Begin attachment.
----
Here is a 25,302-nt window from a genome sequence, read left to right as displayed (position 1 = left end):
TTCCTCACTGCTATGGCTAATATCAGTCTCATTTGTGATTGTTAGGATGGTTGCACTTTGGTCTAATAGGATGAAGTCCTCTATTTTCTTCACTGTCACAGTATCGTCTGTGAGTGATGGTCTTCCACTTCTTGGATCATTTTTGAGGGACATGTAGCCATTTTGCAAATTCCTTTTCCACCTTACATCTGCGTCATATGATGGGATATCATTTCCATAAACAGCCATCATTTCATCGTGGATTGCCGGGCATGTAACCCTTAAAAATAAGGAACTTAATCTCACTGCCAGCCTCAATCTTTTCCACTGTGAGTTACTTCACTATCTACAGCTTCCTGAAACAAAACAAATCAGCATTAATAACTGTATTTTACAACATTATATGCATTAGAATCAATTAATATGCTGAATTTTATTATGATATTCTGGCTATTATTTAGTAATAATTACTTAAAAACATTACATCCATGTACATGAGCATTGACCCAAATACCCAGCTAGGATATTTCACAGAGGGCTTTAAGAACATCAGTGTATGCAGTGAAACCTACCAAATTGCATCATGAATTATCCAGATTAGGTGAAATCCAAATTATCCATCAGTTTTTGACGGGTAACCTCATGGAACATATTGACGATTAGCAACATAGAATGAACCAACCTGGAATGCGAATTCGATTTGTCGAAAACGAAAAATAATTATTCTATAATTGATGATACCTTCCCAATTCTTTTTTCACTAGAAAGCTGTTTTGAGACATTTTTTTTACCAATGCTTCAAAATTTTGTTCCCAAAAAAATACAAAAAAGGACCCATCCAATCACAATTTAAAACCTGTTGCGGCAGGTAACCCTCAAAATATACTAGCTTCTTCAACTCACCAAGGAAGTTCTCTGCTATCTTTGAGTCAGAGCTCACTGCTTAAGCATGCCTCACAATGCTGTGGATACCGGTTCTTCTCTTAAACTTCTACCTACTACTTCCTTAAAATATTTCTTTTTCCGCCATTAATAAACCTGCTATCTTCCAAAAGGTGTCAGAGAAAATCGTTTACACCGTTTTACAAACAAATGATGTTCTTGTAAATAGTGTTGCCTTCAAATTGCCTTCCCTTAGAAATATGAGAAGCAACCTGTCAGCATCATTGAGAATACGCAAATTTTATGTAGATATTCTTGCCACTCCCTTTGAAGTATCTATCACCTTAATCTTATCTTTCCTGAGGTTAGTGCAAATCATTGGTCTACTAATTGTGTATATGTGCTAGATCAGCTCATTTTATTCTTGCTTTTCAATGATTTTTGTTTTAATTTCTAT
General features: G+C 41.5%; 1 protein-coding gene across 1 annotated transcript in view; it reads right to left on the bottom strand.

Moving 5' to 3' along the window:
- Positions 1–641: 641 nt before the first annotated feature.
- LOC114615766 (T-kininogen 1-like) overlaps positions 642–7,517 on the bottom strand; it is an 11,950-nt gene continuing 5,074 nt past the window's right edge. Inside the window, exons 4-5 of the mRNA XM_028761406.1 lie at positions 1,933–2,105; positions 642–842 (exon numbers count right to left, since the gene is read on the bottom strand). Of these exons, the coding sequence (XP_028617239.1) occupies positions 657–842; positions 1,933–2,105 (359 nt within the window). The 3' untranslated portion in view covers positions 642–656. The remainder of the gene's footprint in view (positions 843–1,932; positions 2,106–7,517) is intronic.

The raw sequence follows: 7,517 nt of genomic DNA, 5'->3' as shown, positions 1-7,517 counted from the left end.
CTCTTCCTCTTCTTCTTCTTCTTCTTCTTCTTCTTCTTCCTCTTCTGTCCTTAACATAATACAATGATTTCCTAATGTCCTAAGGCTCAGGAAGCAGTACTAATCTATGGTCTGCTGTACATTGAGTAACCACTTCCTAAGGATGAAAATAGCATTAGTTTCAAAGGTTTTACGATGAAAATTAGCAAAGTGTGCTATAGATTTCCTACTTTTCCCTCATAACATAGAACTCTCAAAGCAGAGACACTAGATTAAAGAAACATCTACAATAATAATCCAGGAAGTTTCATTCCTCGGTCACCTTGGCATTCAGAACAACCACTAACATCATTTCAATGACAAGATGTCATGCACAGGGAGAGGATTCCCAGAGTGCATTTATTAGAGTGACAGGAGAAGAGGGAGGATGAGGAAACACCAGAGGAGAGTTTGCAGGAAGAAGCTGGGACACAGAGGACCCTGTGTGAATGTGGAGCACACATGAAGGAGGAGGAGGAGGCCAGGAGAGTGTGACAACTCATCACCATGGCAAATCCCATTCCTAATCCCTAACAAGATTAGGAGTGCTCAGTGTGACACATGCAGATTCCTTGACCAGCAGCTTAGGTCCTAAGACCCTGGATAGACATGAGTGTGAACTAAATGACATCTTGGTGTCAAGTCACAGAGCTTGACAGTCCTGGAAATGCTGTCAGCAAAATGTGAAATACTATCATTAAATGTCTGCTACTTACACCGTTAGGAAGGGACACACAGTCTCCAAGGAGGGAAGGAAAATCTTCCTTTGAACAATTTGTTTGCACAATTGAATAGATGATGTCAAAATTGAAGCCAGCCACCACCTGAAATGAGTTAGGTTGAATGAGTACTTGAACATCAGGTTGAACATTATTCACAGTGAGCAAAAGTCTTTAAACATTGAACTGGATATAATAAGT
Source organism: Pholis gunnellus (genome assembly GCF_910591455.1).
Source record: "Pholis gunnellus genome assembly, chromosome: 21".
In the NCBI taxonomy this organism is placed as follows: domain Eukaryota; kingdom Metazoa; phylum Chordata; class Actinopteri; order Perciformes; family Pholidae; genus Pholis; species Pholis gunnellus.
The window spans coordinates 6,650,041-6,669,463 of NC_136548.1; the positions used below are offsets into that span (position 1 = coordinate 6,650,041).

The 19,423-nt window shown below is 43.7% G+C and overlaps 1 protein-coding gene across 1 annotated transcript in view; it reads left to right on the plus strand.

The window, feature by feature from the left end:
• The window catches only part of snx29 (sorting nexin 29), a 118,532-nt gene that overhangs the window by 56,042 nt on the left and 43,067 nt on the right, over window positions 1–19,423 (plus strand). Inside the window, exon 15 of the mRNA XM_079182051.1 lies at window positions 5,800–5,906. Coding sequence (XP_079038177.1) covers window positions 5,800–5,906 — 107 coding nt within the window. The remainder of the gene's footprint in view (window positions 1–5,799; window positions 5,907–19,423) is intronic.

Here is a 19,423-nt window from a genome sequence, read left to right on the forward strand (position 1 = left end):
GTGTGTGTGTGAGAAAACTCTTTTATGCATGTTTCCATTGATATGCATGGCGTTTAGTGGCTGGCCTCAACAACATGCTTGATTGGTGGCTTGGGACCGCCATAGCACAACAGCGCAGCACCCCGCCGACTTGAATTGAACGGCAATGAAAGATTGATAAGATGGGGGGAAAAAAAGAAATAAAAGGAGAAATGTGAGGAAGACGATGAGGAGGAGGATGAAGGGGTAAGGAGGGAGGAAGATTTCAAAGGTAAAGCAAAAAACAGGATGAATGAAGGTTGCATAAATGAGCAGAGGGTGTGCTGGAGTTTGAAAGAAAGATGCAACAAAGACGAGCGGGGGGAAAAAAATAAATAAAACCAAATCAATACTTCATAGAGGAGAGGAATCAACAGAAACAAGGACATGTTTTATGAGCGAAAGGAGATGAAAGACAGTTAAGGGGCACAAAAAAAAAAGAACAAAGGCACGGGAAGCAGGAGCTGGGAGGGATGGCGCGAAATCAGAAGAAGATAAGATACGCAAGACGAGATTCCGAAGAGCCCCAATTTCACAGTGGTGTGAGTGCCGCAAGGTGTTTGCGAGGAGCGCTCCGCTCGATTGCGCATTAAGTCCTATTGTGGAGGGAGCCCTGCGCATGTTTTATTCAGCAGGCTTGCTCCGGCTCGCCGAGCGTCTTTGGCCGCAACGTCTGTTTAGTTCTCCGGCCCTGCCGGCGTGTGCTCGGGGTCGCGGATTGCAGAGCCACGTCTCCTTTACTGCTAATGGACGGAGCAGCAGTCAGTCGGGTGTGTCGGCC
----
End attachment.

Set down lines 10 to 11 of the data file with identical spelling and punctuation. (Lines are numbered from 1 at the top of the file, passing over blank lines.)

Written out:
Source record: "Pholis gunnellus genome assembly, chromosome: 21".
In the NCBI taxonomy this organism is placed as follows: domain Eukaryota; kingdom Metazoa; phylum Chordata; class Actinopteri; order Perciformes; family Pholidae; genus Pholis; species Pholis gunnellus.